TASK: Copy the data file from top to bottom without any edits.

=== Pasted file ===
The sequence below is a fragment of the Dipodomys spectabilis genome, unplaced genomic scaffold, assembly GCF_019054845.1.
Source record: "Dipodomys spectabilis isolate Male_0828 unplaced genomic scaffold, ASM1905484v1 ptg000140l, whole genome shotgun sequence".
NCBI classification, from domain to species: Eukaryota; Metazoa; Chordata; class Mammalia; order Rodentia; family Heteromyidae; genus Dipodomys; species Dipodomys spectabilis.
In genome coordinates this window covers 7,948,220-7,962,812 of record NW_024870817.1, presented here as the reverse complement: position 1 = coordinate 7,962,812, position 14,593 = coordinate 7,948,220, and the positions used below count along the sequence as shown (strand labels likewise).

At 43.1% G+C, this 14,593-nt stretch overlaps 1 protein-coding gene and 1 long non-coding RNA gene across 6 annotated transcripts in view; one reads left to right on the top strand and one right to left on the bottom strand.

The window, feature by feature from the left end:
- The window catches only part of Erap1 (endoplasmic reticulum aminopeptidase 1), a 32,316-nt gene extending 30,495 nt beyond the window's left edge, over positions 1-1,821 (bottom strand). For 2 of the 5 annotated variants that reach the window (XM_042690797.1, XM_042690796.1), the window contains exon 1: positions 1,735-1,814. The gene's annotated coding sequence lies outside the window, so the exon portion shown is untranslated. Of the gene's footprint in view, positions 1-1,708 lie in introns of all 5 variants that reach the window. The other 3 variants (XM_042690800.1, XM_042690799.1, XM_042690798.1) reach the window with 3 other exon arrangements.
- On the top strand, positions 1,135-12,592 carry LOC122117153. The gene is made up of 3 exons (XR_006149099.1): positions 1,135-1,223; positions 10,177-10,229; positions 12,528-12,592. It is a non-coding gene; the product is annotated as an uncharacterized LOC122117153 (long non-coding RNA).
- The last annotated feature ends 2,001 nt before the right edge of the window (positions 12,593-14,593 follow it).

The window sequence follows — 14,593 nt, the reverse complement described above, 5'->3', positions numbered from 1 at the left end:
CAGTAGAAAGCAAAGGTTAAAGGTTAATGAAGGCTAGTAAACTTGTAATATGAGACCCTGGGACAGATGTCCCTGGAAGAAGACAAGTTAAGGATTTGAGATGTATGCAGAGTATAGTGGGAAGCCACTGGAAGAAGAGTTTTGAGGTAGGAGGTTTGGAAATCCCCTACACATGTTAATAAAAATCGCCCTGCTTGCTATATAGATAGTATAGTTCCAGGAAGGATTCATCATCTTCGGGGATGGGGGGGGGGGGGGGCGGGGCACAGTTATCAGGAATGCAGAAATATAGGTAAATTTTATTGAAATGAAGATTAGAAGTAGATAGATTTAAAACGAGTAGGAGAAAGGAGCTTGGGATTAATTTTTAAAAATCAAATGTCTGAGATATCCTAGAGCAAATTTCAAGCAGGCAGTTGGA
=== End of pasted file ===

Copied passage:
The sequence below is a fragment of the Dipodomys spectabilis genome, unplaced genomic scaffold, assembly GCF_019054845.1.
Source record: "Dipodomys spectabilis isolate Male_0828 unplaced genomic scaffold, ASM1905484v1 ptg000140l, whole genome shotgun sequence".
NCBI classification, from domain to species: Eukaryota; Metazoa; Chordata; class Mammalia; order Rodentia; family Heteromyidae; genus Dipodomys; species Dipodomys spectabilis.
In genome coordinates this window covers 7,948,220-7,962,812 of record NW_024870817.1, presented here as the reverse complement: position 1 = coordinate 7,962,812, position 14,593 = coordinate 7,948,220, and the positions used below count along the sequence as shown (strand labels likewise).

At 43.1% G+C, this 14,593-nt stretch overlaps 1 protein-coding gene and 1 long non-coding RNA gene across 6 annotated transcripts in view; one reads left to right on the top strand and one right to left on the bottom strand.

The window, feature by feature from the left end:
- The window catches only part of Erap1 (endoplasmic reticulum aminopeptidase 1), a 32,316-nt gene extending 30,495 nt beyond the window's left edge, over positions 1-1,821 (bottom strand). For 2 of the 5 annotated variants that reach the window (XM_042690797.1, XM_042690796.1), the window contains exon 1: positions 1,735-1,814. The gene's annotated coding sequence lies outside the window, so the exon portion shown is untranslated. Of the gene's footprint in view, positions 1-1,708 lie in introns of all 5 variants that reach the window. The other 3 variants (XM_042690800.1, XM_042690799.1, XM_042690798.1) reach the window with 3 other exon arrangements.
- On the top strand, positions 1,135-12,592 carry LOC122117153. The gene is made up of 3 exons (XR_006149099.1): positions 1,135-1,223; positions 10,177-10,229; positions 12,528-12,592. It is a non-coding gene; the product is annotated as an uncharacterized LOC122117153 (long non-coding RNA).
- The last annotated feature ends 2,001 nt before the right edge of the window (positions 12,593-14,593 follow it).

The window sequence follows — 14,593 nt, the reverse complement described above, 5'->3', positions numbered from 1 at the left end:
CAGTAGAAAGCAAAGGTTAAAGGTTAATGAAGGCTAGTAAACTTGTAATATGAGACCCTGGGACAGATGTCCCTGGAAGAAGACAAGTTAAGGATTTGAGATGTATGCAGAGTATAGTGGGAAGCCACTGGAAGAAGAGTTTTGAGGTAGGAGGTTTGGAAATCCCCTACACATGTTAATAAAAATCGCCCTGCTTGCTATATAGATAGTATAGTTCCAGGAAGGATTCATCATCTTCGGGGATGGGGGGGGGGGGGGGCGGGGCACAGTTATCAGGAATGCAGAAATATAGGTAAATTTTATTGAAATGAAGATTAGAAGTAGATAGATTTAAAACGAGTAGGAGAAAGGAGCTTGGGATTAATTTTTAAAAATCAAATGTCTGAGATATCCTAGAGCAAATTTCAAGCAGGCAGTTGGA